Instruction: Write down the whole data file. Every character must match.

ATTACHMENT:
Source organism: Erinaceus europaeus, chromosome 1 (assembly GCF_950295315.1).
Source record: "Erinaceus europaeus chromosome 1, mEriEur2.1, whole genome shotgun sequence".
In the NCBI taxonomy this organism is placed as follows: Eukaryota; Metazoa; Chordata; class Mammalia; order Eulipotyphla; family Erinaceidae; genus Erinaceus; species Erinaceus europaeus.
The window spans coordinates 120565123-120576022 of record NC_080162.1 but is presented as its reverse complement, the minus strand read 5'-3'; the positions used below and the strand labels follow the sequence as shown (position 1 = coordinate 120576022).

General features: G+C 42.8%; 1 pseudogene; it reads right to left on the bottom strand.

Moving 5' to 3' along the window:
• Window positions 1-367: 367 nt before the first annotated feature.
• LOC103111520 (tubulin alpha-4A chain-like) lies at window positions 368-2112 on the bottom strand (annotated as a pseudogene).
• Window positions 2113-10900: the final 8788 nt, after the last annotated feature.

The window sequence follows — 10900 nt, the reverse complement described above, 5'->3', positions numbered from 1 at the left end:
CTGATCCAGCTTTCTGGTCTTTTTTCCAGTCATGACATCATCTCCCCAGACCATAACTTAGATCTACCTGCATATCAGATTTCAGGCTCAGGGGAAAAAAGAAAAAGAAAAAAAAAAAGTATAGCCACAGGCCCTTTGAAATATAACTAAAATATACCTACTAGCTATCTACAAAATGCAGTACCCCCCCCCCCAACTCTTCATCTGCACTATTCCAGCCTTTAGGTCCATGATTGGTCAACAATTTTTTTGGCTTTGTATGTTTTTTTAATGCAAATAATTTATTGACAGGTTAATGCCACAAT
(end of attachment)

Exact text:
Source organism: Erinaceus europaeus, chromosome 1 (assembly GCF_950295315.1).
Source record: "Erinaceus europaeus chromosome 1, mEriEur2.1, whole genome shotgun sequence".
In the NCBI taxonomy this organism is placed as follows: Eukaryota; Metazoa; Chordata; class Mammalia; order Eulipotyphla; family Erinaceidae; genus Erinaceus; species Erinaceus europaeus.
The window spans coordinates 120565123-120576022 of record NC_080162.1 but is presented as its reverse complement, the minus strand read 5'-3'; the positions used below and the strand labels follow the sequence as shown (position 1 = coordinate 120576022).

General features: G+C 42.8%; 1 pseudogene; it reads right to left on the bottom strand.

Moving 5' to 3' along the window:
• Window positions 1-367: 367 nt before the first annotated feature.
• LOC103111520 (tubulin alpha-4A chain-like) lies at window positions 368-2112 on the bottom strand (annotated as a pseudogene).
• Window positions 2113-10900: the final 8788 nt, after the last annotated feature.

The window sequence follows — 10900 nt, the reverse complement described above, 5'->3', positions numbered from 1 at the left end:
CTGATCCAGCTTTCTGGTCTTTTTTCCAGTCATGACATCATCTCCCCAGACCATAACTTAGATCTACCTGCATATCAGATTTCAGGCTCAGGGGAAAAAAGAAAAAGAAAAAAAAAAAGTATAGCCACAGGCCCTTTGAAATATAACTAAAATATACCTACTAGCTATCTACAAAATGCAGTACCCCCCCCCCCAACTCTTCATCTGCACTATTCCAGCCTTTAGGTCCATGATTGGTCAACAATTTTTTTGGCTTTGTATGTTTTTTTAATGCAAATAATTTATTGACAGGTTAATGCCACAAT